My brother is nonverbal, autistic and very low functioning. I don’t know if I will ever be able to communicate with him on any level but the most basic, i.e., Food=Good, No Food=Not Good.
If it is true that every person has a mental state of some kind, and that mental states are reflected in a physical expressions of some kind, could we reverse the process and infer a mental state from a person’s expression?
In this part, I survey the basis for what would seem to be an obvious connection between expression and emotion, or mental state. In part 2, I explore the reversal of this process: inferring as state of mind from an expression.
From Whence do Expressions Come?
I am reading The Expression of the Emotions in Man and Animals by Charles Darwin. He gathered information from many sources about a wide range of facial and postural expressions in man and animals. Darwin proposed that expressions have a pattern of development, beginning as voluntary actions, becoming habitual and finally becoming hereditary. He stated, “That the chief expressive actions, exhibited by man and by the lower animals, are now innate or inherited – that is, have not been learnt by the individual, – is admitted by every one.”
Darwin suggested three principles of expression:
1) The principle of serviceable associated Habits: complex interactions of nerve and muscle, resulting in an expression, indicate a man or animal’s state of mind.
2) The principle of Antithesis: an opposite state of mind results in an “involuntary tendency to the performance of movements of a directly opposite nature…”
3) The principle of actions due to the constitution of the Nervous System, independently from the first of the Will, and independently to a certain extent of Habit. Darwin restates the third principle as the interactions of nerve and muscle result from “the direct action of the nervous system” [emphasis added].
Darwin’s observations and those of his associates, together with their rudimentary experiments led to the conclusions, that expressions arise first from voluntary action to environmental stimulus, become habitual, and finally become innate and inheritable. Furthermore, he concluded that expressions result from action of the nervous system and that they reflect a state of mind.
From Whence do Emotions Come?
As mentioned in a previous post, the limbic system, present in all mammals, consisting of structures along the midline of the brain has been identified as being responsible for emotions. James Papez discovered in 1937 that these midline structures function in the same manner as other somatosensory systems, i.e., the sensory nerve fibers have a relay station in the thalamus. Dr. Paul MacLean suggested that the hippocampus, the amygdala and septum be included in Papez’s circuit. The limbic system has rich neuronal connections with other parts of the brain. In addition, the limbic system has access to the chemical control system through the hypothalamus (i.e., hormone levels and other systems, which act to heighten or dull senses globally). “The Circuit of Papez also includes other cerebral regions with locomotor, mnemic and associative functions.”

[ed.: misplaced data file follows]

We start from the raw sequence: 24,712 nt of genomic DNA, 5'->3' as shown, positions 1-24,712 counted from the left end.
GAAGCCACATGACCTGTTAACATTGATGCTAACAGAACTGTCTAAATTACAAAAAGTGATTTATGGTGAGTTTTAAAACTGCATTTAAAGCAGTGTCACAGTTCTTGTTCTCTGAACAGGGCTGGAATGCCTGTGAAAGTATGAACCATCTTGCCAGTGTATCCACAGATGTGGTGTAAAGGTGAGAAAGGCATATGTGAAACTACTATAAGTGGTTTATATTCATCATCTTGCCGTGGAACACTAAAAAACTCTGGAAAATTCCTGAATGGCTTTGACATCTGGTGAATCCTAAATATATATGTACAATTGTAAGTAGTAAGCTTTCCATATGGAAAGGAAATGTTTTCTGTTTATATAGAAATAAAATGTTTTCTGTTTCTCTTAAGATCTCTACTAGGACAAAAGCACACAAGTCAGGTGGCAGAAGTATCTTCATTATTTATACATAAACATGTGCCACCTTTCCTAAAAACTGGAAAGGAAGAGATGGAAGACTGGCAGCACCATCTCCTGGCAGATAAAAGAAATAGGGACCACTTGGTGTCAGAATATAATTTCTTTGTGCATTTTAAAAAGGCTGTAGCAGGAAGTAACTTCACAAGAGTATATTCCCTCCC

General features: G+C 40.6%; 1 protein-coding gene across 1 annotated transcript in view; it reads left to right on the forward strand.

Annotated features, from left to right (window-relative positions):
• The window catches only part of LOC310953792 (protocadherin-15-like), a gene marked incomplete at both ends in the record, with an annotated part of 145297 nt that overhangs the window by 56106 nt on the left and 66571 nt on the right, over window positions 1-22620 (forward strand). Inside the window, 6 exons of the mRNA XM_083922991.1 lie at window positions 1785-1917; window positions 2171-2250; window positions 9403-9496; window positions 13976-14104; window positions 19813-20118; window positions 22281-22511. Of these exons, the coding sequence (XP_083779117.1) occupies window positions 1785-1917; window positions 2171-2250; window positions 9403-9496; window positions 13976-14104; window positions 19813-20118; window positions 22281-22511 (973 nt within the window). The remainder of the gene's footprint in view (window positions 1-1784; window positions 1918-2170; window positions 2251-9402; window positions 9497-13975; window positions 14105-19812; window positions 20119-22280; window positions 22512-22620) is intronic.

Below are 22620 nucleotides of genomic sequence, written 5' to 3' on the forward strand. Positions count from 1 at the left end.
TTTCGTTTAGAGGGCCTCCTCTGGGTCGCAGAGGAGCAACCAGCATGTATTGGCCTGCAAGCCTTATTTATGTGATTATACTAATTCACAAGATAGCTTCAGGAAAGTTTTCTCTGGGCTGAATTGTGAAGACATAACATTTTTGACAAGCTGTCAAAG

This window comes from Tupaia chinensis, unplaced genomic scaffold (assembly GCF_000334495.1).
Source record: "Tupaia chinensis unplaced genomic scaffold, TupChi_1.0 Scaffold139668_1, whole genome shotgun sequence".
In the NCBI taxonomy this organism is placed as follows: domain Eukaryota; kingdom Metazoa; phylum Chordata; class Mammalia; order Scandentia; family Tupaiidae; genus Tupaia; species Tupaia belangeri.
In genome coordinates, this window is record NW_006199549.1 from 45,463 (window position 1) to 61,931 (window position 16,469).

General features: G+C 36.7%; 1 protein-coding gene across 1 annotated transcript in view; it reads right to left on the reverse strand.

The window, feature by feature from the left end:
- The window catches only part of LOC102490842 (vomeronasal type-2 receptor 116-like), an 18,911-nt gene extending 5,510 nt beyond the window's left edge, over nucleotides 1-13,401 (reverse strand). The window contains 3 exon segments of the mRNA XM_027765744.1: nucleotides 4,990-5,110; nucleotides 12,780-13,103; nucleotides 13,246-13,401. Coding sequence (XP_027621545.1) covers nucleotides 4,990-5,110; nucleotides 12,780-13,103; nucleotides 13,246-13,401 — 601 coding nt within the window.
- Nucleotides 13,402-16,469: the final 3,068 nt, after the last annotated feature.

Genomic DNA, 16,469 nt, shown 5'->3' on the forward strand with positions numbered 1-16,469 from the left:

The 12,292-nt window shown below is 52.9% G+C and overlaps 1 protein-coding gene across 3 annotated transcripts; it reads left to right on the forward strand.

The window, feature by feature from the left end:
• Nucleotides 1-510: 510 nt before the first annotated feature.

How does Emotion Connect with Expression?
There are many structures which have input to the ‘emotional circuit’; too many to delve into in this forum. Suffice it to say, there is evidence of connection of the ‘emotional circuit’ with the ‘nerve-force’ that Darwin suggests is the origin of expression. For instance, Dr. Pierre Gloor eminent physician and epilepsy researcher stated that “the limbic system… embodies mechanisms that relate “external” reality perceived by the exteroceptive senses to “internal” reality embedded in memory and affect.” Other connections have been noted. Morecraft and Van Hoesen “… suggest that the cingulate motor cortex form a strategic cortical entry point for limbic influence on the voluntary motor system.”
We Have all the Ingredients
I have not done an exhaustive survey of the literature regarding the relationship between emotions and expression. This is a topic that I would like to revisit in future posts. However, it is clear that a mechanism for translating an inner emotion, or state of mind to the rest of the body exists.
 Darwin, C The Expression of the Emotions in Man and Animals. U. of Chicago Press (1965)
 Ibid pg 350
 Ibid pg28-29
 My favorite part of the brain!
 Mnemic definition: the retentive basis or basic principle in a mind or organism accounting for memory. dictionary.reference.com/browse/mnemic
 Roxo, M.R. et. al The Limbic System Conception and Its Historical Evolution Scientific World Journal. 2011; 11: 2428–2441.
 Affect (appearance) is an important notion that I would like to discuss in a future post.
 Gloor, P. The Temporal Lobe and Limbic System. Oxford University Press (1997)
 Morecraft, R. J., Van Hoesen, G. W. (1998). Convergence of limbic input to the cingulate motor cortex in the rhesus monkey. Brain Res Bull 45: 209–32